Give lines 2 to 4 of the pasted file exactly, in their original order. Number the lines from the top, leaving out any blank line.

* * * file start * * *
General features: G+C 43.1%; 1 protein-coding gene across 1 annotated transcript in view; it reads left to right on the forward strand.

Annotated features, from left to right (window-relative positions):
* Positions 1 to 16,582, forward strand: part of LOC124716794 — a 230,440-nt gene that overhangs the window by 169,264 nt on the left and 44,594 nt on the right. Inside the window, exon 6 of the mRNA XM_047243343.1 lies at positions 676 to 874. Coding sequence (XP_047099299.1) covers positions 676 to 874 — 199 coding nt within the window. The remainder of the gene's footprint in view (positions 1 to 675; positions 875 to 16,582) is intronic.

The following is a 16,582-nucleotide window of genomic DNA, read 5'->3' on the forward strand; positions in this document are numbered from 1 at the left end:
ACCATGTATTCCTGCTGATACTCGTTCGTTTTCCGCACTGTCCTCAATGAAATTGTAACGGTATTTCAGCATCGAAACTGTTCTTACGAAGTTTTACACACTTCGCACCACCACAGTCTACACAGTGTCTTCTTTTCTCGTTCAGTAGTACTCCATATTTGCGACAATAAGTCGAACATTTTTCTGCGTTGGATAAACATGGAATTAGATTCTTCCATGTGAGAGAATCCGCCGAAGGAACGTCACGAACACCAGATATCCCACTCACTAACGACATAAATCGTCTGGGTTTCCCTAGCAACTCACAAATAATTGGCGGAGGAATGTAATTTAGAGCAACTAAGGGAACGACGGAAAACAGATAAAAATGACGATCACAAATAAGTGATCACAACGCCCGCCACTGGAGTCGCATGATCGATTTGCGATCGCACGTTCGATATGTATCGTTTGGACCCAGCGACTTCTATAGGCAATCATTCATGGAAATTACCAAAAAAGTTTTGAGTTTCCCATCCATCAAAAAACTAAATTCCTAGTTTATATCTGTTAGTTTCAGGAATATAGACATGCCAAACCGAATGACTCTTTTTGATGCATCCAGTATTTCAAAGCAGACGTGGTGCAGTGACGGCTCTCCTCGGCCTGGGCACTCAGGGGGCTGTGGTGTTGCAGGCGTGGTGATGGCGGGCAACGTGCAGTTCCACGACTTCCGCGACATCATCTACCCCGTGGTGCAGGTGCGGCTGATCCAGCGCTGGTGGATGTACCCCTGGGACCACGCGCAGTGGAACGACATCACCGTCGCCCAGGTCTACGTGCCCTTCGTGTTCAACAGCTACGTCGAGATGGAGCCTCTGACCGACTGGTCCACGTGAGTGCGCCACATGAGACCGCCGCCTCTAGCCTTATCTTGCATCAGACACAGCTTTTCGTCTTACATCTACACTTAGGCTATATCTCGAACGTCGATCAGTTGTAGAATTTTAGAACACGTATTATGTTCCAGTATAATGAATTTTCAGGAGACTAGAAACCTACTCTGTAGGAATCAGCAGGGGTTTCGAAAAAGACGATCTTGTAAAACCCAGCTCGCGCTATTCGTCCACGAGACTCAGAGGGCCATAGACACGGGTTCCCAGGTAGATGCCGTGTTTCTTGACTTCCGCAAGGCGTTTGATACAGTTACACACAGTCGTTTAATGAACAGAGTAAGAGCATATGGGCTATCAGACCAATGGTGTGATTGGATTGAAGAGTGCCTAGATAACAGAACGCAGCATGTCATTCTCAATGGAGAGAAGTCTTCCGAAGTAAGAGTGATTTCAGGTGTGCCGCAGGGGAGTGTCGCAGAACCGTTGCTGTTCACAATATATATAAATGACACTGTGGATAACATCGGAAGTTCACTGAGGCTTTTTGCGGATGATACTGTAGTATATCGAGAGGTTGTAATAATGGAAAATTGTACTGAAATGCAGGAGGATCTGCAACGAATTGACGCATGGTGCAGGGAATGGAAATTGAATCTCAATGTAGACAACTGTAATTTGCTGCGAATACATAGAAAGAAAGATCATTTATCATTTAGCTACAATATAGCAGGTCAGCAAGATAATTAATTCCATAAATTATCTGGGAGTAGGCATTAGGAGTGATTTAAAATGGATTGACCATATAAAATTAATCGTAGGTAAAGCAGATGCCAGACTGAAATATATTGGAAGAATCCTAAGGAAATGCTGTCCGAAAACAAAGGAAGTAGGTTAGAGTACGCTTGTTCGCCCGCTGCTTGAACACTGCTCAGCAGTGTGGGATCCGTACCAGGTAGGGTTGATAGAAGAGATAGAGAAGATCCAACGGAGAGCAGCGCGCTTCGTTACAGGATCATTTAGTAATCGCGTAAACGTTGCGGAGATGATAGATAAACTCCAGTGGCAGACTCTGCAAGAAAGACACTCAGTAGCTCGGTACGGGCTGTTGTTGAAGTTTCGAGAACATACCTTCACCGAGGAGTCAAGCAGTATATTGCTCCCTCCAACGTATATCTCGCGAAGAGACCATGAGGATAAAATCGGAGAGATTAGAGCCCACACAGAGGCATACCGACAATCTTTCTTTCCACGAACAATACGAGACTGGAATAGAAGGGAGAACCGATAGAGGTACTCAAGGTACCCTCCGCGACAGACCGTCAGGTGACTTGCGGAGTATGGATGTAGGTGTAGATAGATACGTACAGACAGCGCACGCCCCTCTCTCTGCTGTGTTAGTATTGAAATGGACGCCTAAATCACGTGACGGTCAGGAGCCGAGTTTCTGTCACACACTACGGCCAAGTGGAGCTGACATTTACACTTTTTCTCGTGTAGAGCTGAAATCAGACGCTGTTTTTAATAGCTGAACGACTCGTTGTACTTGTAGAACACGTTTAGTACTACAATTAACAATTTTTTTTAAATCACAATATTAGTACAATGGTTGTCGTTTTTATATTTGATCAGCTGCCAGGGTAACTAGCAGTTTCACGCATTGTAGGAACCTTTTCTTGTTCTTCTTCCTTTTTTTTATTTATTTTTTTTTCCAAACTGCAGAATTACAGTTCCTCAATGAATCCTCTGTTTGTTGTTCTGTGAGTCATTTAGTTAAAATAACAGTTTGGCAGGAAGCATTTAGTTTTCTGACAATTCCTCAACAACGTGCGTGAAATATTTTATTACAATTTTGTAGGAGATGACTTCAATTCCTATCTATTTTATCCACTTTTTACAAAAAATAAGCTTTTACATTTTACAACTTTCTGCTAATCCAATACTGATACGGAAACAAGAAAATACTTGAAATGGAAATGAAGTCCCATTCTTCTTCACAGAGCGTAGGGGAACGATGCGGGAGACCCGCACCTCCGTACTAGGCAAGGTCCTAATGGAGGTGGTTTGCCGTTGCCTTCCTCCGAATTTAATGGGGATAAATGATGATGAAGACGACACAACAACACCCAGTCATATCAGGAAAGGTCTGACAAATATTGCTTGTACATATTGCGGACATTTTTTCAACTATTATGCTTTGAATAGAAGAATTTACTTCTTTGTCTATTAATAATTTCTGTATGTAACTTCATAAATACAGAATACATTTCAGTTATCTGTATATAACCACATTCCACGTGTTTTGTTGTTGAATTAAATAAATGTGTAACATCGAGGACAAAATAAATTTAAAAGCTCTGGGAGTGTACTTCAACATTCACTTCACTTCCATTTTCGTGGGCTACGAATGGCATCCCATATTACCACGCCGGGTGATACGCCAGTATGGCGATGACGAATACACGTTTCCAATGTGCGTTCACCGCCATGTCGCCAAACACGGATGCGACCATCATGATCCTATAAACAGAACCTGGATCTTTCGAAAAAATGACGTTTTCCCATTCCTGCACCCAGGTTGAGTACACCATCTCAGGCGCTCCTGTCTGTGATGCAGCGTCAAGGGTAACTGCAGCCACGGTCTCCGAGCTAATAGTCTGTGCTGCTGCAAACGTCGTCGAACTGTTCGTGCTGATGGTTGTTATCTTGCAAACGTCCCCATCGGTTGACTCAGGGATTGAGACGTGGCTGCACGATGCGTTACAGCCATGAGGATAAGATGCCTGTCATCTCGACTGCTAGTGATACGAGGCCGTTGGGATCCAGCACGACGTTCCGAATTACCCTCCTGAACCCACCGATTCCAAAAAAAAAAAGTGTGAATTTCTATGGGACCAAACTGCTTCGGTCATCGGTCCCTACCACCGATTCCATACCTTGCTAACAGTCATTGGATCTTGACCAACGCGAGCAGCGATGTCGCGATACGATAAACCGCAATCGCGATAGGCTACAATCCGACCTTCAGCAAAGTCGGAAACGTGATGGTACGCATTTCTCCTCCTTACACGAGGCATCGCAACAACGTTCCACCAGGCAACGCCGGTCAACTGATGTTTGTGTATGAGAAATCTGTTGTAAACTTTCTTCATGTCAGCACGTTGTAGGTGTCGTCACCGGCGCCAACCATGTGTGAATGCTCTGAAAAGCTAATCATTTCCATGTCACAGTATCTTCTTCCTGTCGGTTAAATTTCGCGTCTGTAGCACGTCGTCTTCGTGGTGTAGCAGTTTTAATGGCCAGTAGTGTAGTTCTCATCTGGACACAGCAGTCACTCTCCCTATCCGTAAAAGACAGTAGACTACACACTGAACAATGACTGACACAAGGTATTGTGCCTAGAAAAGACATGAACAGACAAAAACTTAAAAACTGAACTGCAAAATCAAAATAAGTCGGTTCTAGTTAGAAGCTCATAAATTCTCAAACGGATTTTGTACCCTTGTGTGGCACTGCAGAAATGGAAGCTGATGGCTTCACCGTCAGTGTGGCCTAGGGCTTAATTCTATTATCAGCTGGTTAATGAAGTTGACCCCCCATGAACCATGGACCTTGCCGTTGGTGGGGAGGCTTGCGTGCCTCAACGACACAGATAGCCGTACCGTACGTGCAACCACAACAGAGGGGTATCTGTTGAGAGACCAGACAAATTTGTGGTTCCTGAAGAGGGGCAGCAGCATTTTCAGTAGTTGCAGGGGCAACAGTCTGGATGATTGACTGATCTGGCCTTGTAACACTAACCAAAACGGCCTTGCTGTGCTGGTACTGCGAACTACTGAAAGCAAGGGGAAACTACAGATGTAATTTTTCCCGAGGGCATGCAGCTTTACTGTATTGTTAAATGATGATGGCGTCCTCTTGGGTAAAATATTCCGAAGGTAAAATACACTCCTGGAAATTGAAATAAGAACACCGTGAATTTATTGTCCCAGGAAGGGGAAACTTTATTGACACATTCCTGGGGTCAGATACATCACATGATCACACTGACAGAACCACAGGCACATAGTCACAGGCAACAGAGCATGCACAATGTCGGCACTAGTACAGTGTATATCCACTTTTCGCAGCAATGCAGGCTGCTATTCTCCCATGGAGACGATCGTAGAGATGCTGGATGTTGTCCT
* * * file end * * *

Annotated features, from left to right (window-relative positions):
* Positions 1 to 16,582, forward strand: part of LOC124716794 — a 230,440-nt gene that overhangs the window by 169,264 nt on the left and 44,594 nt on the right. Inside the window, exon 6 of the mRNA XM_047243343.1 lies at positions 676 to 874. Coding sequence (XP_047099299.1) covers positions 676 to 874 — 199 coding nt within the window. The remainder of the gene's footprint in view (positions 1 to 675; positions 875 to 16,582) is intronic.

The following is a 16,582-nucleotide window of genomic DNA, read 5'->3' on the forward strand; positions in this document are numbered from 1 at the left end: